I finished Speaks the Nightbird this morning, and just wanted to say how much I enjoyed it. It's a splendid piece of work, with a marvelous plot, a setting that comes to total life, and thoroughly believable characters. It's so good to see Rick McCammon back with a new novel, especially one as involving and entertaining as this. The 676 pages seemed to fly by. Though not a horror novel, McCammon's taste for and talents at creating the horrific is well-served here, and horror fans won't be disappointed. In fact, I can't imagine anyone being disappointed in this wonderful story.

Chet Williamson
GoreZone Message Board, June 12, 2002

From Locus, August 2002:
Click here to read the review by Bill Sheehan. Thanks to Bev Vincent for providing the scan.

From Publishers Weekly Online, August 5, 2002:
Speaks the Nightbird
Robert McCammon
River City Publishing
700 pages
Hardcover $27.95

In Colonial South Carolina, the settlement of Fount Royal awaits the arrival of a magistrate from Charles Town who will decide the fate of accused witch Rachel Howarth. The year is 1699, poised on the brink of a new century. Settlements on the edge of the wilderness teeter between civilization and savagery. Into this cauldron marches Magistrate Woodward, a true judge, a fair and honest man. With his clerk, Matthew, Woodward traverses the territory between Charles Town and Fount Royal, through "a joyful day for frogs and mudhens," but for the two travelers, "chill rain coiled chains around the soul." So this tale of mystery and moral courage begins, crafted by McCammon, author of Gone South. The trembling boundary of the eighteenth century comes alive, seen through the discerning eye of Matthew. Fount Royal customs, clothing, and beliefs are shown in every scene. For example, one townswoman intends to sell locks of the accused witch's hair as good fortune charms, and seeks to capitalize on the burning of the witch by selling cakes and pies at the event. In this woman's house, a nest of wasps hangs above her dining table to rid her home of the ever-present mosquitoes. The mayor's home offers colonial meals, from "coarse-grained jonakin bread that tasted of burnt corn" to "toss 'em boys," greasy roast chicken.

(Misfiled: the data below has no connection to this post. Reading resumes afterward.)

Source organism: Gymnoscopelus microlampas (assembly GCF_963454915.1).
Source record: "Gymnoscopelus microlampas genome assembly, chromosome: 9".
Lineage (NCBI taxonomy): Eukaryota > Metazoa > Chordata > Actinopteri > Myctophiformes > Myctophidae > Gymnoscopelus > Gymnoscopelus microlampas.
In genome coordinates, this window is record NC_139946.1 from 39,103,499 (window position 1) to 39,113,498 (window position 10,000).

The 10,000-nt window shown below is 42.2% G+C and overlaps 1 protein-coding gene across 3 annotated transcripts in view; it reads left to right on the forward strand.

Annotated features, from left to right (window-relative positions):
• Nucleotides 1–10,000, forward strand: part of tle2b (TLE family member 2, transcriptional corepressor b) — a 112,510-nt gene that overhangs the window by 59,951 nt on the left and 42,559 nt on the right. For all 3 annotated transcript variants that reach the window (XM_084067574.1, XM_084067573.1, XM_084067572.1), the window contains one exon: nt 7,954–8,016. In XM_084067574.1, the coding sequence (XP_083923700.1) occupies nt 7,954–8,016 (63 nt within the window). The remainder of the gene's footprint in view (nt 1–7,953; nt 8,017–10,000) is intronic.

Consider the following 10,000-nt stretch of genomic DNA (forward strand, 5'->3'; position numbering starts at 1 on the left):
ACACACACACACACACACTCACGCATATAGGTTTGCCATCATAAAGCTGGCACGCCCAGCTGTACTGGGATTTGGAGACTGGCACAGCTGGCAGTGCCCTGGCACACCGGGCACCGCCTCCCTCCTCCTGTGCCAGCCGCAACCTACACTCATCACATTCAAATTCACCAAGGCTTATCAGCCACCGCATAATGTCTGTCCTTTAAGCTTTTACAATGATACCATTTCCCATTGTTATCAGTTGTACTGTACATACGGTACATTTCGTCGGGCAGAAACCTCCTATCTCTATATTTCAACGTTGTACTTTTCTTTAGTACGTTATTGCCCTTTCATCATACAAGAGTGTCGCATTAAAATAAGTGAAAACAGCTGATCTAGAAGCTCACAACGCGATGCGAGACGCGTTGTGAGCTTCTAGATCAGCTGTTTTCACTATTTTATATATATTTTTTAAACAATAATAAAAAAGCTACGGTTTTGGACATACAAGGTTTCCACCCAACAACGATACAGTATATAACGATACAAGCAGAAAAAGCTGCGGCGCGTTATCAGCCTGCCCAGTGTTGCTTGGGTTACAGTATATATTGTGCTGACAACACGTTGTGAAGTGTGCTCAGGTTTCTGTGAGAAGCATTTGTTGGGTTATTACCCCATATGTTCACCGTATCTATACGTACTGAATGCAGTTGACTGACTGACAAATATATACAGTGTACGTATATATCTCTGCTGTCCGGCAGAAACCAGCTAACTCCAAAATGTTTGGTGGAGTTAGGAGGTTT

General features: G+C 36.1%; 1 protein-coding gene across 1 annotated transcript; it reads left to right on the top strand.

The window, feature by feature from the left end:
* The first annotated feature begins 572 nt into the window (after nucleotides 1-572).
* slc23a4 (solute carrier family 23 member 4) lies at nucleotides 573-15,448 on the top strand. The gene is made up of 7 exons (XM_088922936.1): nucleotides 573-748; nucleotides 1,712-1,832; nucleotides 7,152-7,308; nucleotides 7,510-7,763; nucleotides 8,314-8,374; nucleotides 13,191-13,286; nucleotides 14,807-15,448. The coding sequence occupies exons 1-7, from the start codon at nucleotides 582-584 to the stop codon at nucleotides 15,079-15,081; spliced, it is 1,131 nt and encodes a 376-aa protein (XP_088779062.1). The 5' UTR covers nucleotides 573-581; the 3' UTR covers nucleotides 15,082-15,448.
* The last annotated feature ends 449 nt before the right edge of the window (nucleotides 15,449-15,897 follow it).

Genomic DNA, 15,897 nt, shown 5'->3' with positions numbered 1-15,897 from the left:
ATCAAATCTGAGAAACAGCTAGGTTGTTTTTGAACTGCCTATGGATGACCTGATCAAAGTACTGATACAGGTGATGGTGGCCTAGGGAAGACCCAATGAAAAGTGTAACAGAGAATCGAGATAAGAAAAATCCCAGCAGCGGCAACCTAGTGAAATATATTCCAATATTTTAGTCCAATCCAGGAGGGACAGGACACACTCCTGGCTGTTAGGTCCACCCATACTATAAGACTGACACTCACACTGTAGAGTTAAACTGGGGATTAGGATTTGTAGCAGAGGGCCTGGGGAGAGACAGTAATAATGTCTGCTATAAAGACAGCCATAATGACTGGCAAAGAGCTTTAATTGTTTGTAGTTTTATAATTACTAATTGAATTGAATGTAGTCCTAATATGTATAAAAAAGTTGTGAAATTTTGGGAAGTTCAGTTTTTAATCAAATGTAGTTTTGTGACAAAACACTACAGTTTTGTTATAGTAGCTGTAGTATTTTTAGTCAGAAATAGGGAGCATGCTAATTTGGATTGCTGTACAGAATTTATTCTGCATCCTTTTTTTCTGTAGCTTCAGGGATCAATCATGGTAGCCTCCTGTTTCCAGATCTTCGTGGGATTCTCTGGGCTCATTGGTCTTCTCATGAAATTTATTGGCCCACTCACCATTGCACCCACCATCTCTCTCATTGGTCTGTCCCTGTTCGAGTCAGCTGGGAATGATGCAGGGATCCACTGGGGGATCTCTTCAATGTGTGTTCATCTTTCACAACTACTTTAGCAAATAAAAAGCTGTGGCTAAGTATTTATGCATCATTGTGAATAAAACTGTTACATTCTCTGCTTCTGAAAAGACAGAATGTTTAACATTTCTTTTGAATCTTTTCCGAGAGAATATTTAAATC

Still, in every corner of the town lies the shadow of Rachel Howarth. People are so afraid of the hooked claw of Satan that many have abandoned Fount Royal. However, is Rachel truly a witch, or is she a pawn in an elaborate and desperate game? Matthew sees pieces of the puzzle that don't fit, and asks questions that find no answers.

Woodward frets about his clerk. He sees Matthew's search for truth as the pursuit of a "nightbird," sure that Matthew's desire to prove Rachel is not a witch will lead Matthew to ruin. Try as he might, Woodward can't dissuade his young clerk from the reckless pursuit of Matthew's nightbird.

Speaks the Nightbird is rendered in vivid scenes with exquisite historical detail, dropping the reader into the fictional dream, and right into the dawn of the eighteenth century, a time when reason seeks to overcome superstition. Caught in this dilemma is Matthew, who asks why it was only the English citizens, not the German or slave population of Fount Royal, who witnessed Rachel performing unspeakable acts? Why are pearls and gold pieces found in the bellies of turtles? Each clue stacks upon another as Matthew races to discover the truth, only to find that truth wears many faces, and the nightbird he chases propels him to his own soul. (September)

Carol Lynn Stewart